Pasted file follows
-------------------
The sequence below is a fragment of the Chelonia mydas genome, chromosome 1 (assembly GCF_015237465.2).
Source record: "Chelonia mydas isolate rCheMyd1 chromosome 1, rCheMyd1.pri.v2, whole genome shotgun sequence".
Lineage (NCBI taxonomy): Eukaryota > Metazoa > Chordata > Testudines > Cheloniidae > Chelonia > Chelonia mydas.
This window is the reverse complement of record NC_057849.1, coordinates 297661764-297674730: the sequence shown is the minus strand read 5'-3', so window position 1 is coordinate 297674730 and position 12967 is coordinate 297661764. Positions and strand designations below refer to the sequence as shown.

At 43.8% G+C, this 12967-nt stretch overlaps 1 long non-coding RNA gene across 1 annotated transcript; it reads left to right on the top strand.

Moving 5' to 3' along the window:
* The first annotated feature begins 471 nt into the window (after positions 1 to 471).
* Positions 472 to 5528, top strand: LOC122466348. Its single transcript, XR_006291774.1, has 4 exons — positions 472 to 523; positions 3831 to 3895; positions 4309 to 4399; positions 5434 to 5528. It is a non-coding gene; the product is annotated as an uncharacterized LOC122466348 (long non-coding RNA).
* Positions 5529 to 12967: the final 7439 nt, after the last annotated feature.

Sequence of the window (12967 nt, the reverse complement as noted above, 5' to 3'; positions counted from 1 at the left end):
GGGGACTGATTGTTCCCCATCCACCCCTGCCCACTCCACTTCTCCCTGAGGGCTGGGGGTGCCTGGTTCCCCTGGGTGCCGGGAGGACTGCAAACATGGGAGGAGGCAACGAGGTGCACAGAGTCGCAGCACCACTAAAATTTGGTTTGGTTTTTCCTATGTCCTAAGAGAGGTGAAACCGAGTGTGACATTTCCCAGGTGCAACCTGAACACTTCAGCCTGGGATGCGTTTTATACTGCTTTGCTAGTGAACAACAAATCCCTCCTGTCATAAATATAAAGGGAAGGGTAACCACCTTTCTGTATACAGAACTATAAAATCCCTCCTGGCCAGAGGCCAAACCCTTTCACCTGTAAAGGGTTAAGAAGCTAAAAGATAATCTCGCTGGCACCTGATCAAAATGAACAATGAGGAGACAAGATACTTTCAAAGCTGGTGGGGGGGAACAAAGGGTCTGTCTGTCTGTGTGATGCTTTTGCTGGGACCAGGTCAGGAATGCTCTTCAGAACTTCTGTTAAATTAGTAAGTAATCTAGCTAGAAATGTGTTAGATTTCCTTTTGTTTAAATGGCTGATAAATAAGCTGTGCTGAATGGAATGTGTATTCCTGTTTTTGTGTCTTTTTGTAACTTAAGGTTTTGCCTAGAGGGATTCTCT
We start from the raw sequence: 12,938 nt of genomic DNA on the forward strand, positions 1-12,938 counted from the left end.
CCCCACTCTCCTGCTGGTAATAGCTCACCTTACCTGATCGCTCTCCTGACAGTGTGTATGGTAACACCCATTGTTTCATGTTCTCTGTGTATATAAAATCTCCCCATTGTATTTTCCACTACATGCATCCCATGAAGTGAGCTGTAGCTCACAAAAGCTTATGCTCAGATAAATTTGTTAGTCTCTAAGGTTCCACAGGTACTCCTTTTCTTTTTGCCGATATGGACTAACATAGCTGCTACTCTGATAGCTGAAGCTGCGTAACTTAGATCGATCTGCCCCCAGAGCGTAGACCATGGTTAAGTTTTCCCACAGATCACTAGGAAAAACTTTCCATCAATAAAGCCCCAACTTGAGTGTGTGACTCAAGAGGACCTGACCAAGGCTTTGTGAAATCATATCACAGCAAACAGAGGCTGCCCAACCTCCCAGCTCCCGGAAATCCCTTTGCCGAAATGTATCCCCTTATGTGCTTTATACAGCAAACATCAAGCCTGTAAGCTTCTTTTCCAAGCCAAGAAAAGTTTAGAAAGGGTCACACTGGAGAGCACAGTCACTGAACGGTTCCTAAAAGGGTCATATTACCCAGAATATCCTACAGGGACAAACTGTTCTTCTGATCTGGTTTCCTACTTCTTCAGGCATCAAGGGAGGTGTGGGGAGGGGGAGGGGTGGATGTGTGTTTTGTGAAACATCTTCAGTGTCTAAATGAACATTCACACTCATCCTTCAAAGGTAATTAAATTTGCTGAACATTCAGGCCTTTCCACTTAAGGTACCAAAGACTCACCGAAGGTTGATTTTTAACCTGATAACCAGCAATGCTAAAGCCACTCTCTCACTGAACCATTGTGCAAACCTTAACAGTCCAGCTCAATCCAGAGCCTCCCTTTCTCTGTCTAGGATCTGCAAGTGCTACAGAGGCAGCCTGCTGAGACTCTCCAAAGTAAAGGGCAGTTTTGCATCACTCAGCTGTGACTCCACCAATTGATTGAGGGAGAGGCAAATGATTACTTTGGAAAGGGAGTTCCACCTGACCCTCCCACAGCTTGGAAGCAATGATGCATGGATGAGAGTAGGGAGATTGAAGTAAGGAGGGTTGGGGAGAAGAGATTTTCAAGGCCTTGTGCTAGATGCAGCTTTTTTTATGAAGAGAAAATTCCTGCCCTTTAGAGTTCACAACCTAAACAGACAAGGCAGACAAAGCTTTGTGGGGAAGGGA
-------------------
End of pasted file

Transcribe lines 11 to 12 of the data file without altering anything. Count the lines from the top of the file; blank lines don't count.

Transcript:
GGGGACTGATTGTTCCCCATCCACCCCTGCCCACTCCACTTCTCCCTGAGGGCTGGGGGTGCCTGGTTCCCCTGGGTGCCGGGAGGACTGCAAACATGGGAGGAGGCAACGAGGTGCACAGAGTCGCAGCACCACTAAAATTTGGTTTGGTTTTTCCTATGTCCTAAGAGAGGTGAAACCGAGTGTGACATTTCCCAGGTGCAACCTGAACACTTCAGCCTGGGATGCGTTTTATACTGCTTTGCTAGTGAACAACAAATCCCTCCTGTCATAAATATAAAGGGAAGGGTAACCACCTTTCTGTATACAGAACTATAAAATCCCTCCTGGCCAGAGGCCAAACCCTTTCACCTGTAAAGGGTTAAGAAGCTAAAAGATAATCTCGCTGGCACCTGATCAAAATGAACAATGAGGAGACAAGATACTTTCAAAGCTGGTGGGGGGGAACAAAGGGTCTGTCTGTCTGTGTGATGCTTTTGCTGGGACCAGGTCAGGAATGCTCTTCAGAACTTCTGTTAAATTAGTAAGTAATCTAGCTAGAAATGTGTTAGATTTCCTTTTGTTTAAATGGCTGATAAATAAGCTGTGCTGAATGGAATGTGTATTCCTGTTTTTGTGTCTTTTTGTAACTTAAGGTTTTGCCTAGAGGGATTCTCT
We start from the raw sequence: 12,938 nt of genomic DNA on the forward strand, positions 1-12,938 counted from the left end.